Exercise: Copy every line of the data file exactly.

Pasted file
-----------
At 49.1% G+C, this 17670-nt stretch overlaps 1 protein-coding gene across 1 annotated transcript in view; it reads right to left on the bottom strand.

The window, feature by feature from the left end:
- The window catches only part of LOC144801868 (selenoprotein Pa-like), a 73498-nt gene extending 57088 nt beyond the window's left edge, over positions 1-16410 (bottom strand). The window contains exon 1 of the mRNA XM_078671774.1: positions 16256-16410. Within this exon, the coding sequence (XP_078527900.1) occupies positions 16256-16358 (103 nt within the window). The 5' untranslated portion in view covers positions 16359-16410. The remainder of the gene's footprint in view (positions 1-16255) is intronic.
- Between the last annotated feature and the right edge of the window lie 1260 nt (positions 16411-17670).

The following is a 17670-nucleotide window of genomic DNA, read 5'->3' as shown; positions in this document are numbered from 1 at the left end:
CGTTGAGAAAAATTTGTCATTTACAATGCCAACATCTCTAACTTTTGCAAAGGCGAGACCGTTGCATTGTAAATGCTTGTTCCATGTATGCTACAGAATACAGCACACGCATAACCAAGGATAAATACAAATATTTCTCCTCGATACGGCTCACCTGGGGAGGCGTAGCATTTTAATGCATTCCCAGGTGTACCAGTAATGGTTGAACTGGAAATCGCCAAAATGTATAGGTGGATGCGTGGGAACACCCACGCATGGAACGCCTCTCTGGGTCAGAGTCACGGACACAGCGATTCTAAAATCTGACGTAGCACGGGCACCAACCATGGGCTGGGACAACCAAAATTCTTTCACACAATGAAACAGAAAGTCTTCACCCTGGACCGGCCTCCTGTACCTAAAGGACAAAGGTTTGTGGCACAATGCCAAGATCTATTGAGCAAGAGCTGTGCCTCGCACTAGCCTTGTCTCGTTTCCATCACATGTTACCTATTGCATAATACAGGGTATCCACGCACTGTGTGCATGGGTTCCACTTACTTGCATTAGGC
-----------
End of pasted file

At 49.1% G+C, this 17670-nt stretch overlaps 1 protein-coding gene across 1 annotated transcript in view; it reads right to left on the bottom strand.

The window, feature by feature from the left end:
- The window catches only part of LOC144801868 (selenoprotein Pa-like), a 73498-nt gene extending 57088 nt beyond the window's left edge, over positions 1-16410 (bottom strand). The window contains exon 1 of the mRNA XM_078671774.1: positions 16256-16410. Within this exon, the coding sequence (XP_078527900.1) occupies positions 16256-16358 (103 nt within the window). The 5' untranslated portion in view covers positions 16359-16410. The remainder of the gene's footprint in view (positions 1-16255) is intronic.
- Between the last annotated feature and the right edge of the window lie 1260 nt (positions 16411-17670).

The following is a 17670-nucleotide window of genomic DNA, read 5'->3' as shown; positions in this document are numbered from 1 at the left end:
CGTTGAGAAAAATTTGTCATTTACAATGCCAACATCTCTAACTTTTGCAAAGGCGAGACCGTTGCATTGTAAATGCTTGTTCCATGTATGCTACAGAATACAGCACACGCATAACCAAGGATAAATACAAATATTTCTCCTCGATACGGCTCACCTGGGGAGGCGTAGCATTTTAATGCATTCCCAGGTGTACCAGTAATGGTTGAACTGGAAATCGCCAAAATGTATAGGTGGATGCGTGGGAACACCCACGCATGGAACGCCTCTCTGGGTCAGAGTCACGGACACAGCGATTCTAAAATCTGACGTAGCACGGGCACCAACCATGGGCTGGGACAACCAAAATTCTTTCACACAATGAAACAGAAAGTCTTCACCCTGGACCGGCCTCCTGTACCTAAAGGACAAAGGTTTGTGGCACAATGCCAAGATCTATTGAGCAAGAGCTGTGCCTCGCACTAGCCTTGTCTCGTTTCCATCACATGTTACCTATTGCATAATACAGGGTATCCACGCACTGTGTGCATGGGTTCCACTTACTTGCATTAGGC